There is no good way to interact with network file systems in Swift without a third-party library. This leaves us needing to mount a share in order to use normal FileManager and various .write(…) methods. Unfortunately leaving the task of mounting a server to the User (and thus, the Finder) has a few problems.

The main hurdle is that the Finder doesn’t mound servers consistently. Behind the scenes directories are created at /Volumes and the shares mounted to them. While they show up as expected to the user they don’t behave deterministically as far as UNIX paths are concerned. A network share I was testing left behind dozens of hidden folders with no good way to determine where the drive was actually mounted.

Options

There are a few ways of programmatically mounting a network share.

AppleScript

The easiest option to mount a network share is to spin up an AppleScript object and run mount afp://someshare. While this works it does exactly what the Finder does, so it’s a no-go.

Shell

Ok, AppleScript is clunky anyway. That’s what Process is for. Using mount we can mount any file system anywhere we want! Sadly this was spitting out errors saying my destination path didn’t exist. I could copy the exact command into the Terminal and it would work. Moving right along…

NetFS

Finally, there is NetFS. This has almost no documentation outside of some header files buried in system directories. Fortunately it doesn’t require dropping down to Objective-C and it actually works.

There isn’t a reference page for any of the NetFS methods, but if there was this is what one of them would look like. A network drive can be mounted either synchronously or asynchronously. I’ve documented the synchronous method, but the async version is similar.

NetFSMountURLSync(_:_:_:_:_:_:_)

Mounts a network file share at the specified file system node

Declaration

NetFSMountURLSync(
_ url: CFURL!,
_ mountpath: CFURL!,
_ user: CFString!,
_ passwd: CFString!,
_ open_options: CFMutableDictionary!,
_ mount_options: CFMutableDictionary!,
_ mountpoints: UnsafeMutablePointer<Unmanaged<CFArray>?>!
) -> Int32


Parameters

url URL to mount, e.g. nfs://server/path

mountpath Path for the mountpoint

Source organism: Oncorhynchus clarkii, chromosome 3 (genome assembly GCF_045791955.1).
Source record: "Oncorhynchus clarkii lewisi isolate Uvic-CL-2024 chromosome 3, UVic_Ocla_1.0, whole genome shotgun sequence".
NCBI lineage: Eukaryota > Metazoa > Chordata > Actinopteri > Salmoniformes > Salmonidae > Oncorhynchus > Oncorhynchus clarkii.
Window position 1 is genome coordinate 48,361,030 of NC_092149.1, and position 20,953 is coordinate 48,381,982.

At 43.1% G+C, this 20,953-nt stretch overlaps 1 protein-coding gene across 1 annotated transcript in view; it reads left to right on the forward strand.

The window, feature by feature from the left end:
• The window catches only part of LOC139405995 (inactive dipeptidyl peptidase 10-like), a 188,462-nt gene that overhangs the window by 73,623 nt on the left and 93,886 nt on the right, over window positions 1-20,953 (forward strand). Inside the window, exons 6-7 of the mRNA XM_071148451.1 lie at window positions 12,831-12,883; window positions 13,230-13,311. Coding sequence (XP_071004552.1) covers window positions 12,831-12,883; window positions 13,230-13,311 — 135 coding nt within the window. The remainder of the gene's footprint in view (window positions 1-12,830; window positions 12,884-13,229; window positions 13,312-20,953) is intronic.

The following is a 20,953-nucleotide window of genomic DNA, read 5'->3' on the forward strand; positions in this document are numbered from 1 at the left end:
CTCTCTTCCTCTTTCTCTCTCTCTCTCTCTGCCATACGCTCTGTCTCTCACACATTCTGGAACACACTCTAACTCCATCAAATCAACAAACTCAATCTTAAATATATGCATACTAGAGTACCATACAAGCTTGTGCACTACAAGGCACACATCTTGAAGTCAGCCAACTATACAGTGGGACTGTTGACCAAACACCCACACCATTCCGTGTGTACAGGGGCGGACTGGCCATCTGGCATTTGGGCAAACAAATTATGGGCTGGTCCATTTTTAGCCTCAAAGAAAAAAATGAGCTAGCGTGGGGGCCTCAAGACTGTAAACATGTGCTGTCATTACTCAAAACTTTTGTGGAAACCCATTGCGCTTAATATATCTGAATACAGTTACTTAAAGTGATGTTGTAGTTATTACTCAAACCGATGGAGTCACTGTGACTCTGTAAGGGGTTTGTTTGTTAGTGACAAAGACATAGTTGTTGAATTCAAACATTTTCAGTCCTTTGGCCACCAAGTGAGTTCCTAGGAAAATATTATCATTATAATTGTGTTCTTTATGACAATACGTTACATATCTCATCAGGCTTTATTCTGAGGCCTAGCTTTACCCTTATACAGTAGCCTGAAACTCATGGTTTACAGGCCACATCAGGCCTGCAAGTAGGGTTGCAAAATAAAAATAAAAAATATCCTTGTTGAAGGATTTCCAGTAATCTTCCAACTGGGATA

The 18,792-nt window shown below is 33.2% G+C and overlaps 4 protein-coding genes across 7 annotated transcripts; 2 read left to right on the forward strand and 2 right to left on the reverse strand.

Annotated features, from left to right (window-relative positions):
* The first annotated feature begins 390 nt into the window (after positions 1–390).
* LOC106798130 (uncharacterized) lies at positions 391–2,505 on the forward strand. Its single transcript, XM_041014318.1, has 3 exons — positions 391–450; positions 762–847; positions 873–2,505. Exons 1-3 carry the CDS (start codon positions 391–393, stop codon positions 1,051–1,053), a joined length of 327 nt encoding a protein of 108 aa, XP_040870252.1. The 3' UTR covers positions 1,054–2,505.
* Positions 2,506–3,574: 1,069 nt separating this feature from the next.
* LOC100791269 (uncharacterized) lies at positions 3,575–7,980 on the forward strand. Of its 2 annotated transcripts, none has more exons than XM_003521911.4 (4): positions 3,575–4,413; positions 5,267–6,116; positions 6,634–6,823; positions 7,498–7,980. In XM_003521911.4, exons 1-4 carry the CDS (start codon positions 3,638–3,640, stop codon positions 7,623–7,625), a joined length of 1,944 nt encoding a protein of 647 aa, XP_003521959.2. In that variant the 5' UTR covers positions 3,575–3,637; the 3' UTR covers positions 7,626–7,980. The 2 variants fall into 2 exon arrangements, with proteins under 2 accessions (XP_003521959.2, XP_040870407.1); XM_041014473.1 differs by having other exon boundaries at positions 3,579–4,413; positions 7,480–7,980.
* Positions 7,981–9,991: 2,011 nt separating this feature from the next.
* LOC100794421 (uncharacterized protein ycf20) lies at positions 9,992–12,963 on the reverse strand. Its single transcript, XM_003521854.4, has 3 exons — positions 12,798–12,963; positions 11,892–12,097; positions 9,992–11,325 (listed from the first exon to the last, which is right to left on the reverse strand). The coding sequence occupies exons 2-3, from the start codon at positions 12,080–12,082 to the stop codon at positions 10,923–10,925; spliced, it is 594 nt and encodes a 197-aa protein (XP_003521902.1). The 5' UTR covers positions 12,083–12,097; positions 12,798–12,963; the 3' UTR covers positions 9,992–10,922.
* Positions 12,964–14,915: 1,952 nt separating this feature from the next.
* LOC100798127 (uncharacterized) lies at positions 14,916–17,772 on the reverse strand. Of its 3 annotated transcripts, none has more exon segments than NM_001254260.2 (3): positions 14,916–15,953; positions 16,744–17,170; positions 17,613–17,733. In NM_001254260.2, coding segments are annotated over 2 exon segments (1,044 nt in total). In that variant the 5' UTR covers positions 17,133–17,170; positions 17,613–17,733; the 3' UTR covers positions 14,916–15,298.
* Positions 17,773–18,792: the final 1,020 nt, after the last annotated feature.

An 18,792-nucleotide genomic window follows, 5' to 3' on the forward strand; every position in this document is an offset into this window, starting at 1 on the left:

user Auth user name (overrides URL)

open_options Options for session open (see below)

mount_options Options for mounting (see below)

mountpoints Array of mountpoints

Return Value

Returns 0 if successful, or an error code from /usr/include/sys/errno.h

Discussion

Most of the options are fairly self-explanatory. You can pass nil for any parameters you don’t need. In fact, only the server URL is required.

If the server requires authentication and a username or password aren’t supplied the standard system prompt will open.

Open Options

Information from the mount header file /usr/include/sys/mount.h

The following dictionary keys for open_options are supported:

kNetFSUseGuestKey: Bool Login as a guest user.

kNetFSAllowLoopbackKey: Bool Allow a loopback mount.

kNAUIOptionKey If this key is set to UIOption: Suppress authentication dialog UI.

Mount Options

There are a number of options that can be passed in to mount_options as an NSMutableDictionary.

Information from the NetFS header file /System/Library/Frameworks/NetFS.framework/Headers/NetFS.h

kNetFSMountFlagsKey There are two options for this key: - MNT_DONTBROWSE the share won’t be visible to the user as a drive. - MNT_RDONLY the share will be mounted as read-only.

kNetFSAllowSubMountsKey Allow a mount from a dir beneath the share point. If this key is true a subdirectory of the share will be mounted directly instead of mounting the root the the share.

kNetFSSoftMountKey: Bool Mount with “soft” failure semantics. If this key isn’t specified it defaults to true

Network errors, e.g. timeouts, will be retried for a much shorter amount of time. If the network errors persist, then the mount will be force unmounted.

kNetFSMountAtMountDirKey: Bool Mount on the specified mountpath instead of below it.

Return Codes

Information from the error number header file /usr/include/sys/errno.h

The header file contains far more error numbers than NetFS returns, so you’ll just have to cross reference.

tagged: swift